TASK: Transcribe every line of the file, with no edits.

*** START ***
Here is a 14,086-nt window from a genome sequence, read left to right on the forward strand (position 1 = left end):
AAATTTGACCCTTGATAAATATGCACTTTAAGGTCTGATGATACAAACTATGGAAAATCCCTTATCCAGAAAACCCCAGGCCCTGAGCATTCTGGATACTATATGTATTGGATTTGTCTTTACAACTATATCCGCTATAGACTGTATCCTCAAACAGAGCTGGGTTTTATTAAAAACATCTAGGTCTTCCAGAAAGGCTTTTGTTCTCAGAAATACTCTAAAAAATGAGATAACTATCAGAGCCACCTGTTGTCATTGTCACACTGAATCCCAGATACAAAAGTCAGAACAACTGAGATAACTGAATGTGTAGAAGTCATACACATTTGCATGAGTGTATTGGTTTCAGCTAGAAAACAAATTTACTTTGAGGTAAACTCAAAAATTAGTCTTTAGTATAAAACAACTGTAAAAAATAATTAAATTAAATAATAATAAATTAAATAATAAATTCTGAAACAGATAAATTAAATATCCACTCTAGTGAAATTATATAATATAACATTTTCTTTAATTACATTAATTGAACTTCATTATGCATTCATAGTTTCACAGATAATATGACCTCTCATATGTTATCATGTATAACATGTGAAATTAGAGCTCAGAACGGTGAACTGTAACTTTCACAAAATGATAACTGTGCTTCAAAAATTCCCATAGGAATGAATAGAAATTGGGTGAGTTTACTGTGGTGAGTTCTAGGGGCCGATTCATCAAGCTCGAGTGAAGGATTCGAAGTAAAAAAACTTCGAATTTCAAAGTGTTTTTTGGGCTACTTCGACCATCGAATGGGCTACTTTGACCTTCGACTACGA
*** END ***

Here is a 14,086-nt window from a genome sequence, read left to right on the forward strand (position 1 = left end):
AAATTTGACCCTTGATAAATATGCACTTTAAGGTCTGATGATACAAACTATGGAAAATCCCTTATCCAGAAAACCCCAGGCCCTGAGCATTCTGGATACTATATGTATTGGATTTGTCTTTACAACTATATCCGCTATAGACTGTATCCTCAAACAGAGCTGGGTTTTATTAAAAACATCTAGGTCTTCCAGAAAGGCTTTTGTTCTCAGAAATACTCTAAAAAATGAGATAACTATCAGAGCCACCTGTTGTCATTGTCACACTGAATCCCAGATACAAAAGTCAGAACAACTGAGATAACTGAATGTGTAGAAGTCATACACATTTGCATGAGTGTATTGGTTTCAGCTAGAAAACAAATTTACTTTGAGGTAAACTCAAAAATTAGTCTTTAGTATAAAACAACTGTAAAAAATAATTAAATTAAATAATAATAAATTAAATAATAAATTCTGAAACAGATAAATTAAATATCCACTCTAGTGAAATTATATAATATAACATTTTCTTTAATTACATTAATTGAACTTCATTATGCATTCATAGTTTCACAGATAATATGACCTCTCATATGTTATCATGTATAACATGTGAAATTAGAGCTCAGAACGGTGAACTGTAACTTTCACAAAATGATAACTGTGCTTCAAAAATTCCCATAGGAATGAATAGAAATTGGGTGAGTTTACTGTGGTGAGTTCTAGGGGCCGATTCATCAAGCTCGAGTGAAGGATTCGAAGTAAAAAAACTTCGAATTTCAAAGTGTTTTTTGGGCTACTTCGACCATCGAATGGGCTACTTTGACCTTCGACTACGA